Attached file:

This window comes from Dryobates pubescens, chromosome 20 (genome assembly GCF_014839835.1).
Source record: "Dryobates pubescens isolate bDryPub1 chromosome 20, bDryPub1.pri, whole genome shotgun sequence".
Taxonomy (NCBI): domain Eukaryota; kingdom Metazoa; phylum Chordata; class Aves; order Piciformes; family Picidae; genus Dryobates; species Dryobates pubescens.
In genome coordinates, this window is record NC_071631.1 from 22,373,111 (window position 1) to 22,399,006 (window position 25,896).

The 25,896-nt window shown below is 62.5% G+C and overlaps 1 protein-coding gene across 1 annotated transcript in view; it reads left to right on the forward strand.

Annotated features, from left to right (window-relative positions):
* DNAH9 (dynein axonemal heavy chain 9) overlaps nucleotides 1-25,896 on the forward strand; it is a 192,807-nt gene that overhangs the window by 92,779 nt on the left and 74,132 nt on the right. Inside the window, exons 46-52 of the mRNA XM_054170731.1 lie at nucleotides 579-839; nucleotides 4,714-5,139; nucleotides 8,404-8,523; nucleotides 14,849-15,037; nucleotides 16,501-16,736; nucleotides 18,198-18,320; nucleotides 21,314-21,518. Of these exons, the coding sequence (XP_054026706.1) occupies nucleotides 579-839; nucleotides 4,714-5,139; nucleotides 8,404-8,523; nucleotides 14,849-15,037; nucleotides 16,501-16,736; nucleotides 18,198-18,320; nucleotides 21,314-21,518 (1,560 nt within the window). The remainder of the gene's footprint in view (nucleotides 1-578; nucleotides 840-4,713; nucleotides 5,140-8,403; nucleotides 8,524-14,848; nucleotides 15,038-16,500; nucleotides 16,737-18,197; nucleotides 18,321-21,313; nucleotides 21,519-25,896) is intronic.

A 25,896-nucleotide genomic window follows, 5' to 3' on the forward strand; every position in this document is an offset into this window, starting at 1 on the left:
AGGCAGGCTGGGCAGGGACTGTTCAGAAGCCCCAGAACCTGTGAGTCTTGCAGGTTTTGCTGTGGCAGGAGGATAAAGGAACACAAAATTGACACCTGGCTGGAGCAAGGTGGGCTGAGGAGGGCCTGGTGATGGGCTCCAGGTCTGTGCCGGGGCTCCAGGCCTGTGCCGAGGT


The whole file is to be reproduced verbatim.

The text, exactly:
This window comes from Dryobates pubescens, chromosome 20 (genome assembly GCF_014839835.1).
Source record: "Dryobates pubescens isolate bDryPub1 chromosome 20, bDryPub1.pri, whole genome shotgun sequence".
Taxonomy (NCBI): domain Eukaryota; kingdom Metazoa; phylum Chordata; class Aves; order Piciformes; family Picidae; genus Dryobates; species Dryobates pubescens.
In genome coordinates, this window is record NC_071631.1 from 22,373,111 (window position 1) to 22,399,006 (window position 25,896).

The 25,896-nt window shown below is 62.5% G+C and overlaps 1 protein-coding gene across 1 annotated transcript in view; it reads left to right on the forward strand.

Annotated features, from left to right (window-relative positions):
* DNAH9 (dynein axonemal heavy chain 9) overlaps nucleotides 1-25,896 on the forward strand; it is a 192,807-nt gene that overhangs the window by 92,779 nt on the left and 74,132 nt on the right. Inside the window, exons 46-52 of the mRNA XM_054170731.1 lie at nucleotides 579-839; nucleotides 4,714-5,139; nucleotides 8,404-8,523; nucleotides 14,849-15,037; nucleotides 16,501-16,736; nucleotides 18,198-18,320; nucleotides 21,314-21,518. Of these exons, the coding sequence (XP_054026706.1) occupies nucleotides 579-839; nucleotides 4,714-5,139; nucleotides 8,404-8,523; nucleotides 14,849-15,037; nucleotides 16,501-16,736; nucleotides 18,198-18,320; nucleotides 21,314-21,518 (1,560 nt within the window). The remainder of the gene's footprint in view (nucleotides 1-578; nucleotides 840-4,713; nucleotides 5,140-8,403; nucleotides 8,524-14,848; nucleotides 15,038-16,500; nucleotides 16,737-18,197; nucleotides 18,321-21,313; nucleotides 21,519-25,896) is intronic.

A 25,896-nucleotide genomic window follows, 5' to 3' on the forward strand; every position in this document is an offset into this window, starting at 1 on the left:
AGGCAGGCTGGGCAGGGACTGTTCAGAAGCCCCAGAACCTGTGAGTCTTGCAGGTTTTGCTGTGGCAGGAGGATAAAGGAACACAAAATTGACACCTGGCTGGAGCAAGGTGGGCTGAGGAGGGCCTGGTGATGGGCTCCAGGTCTGTGCCGGGGCTCCAGGCCTGTGCCGAGGT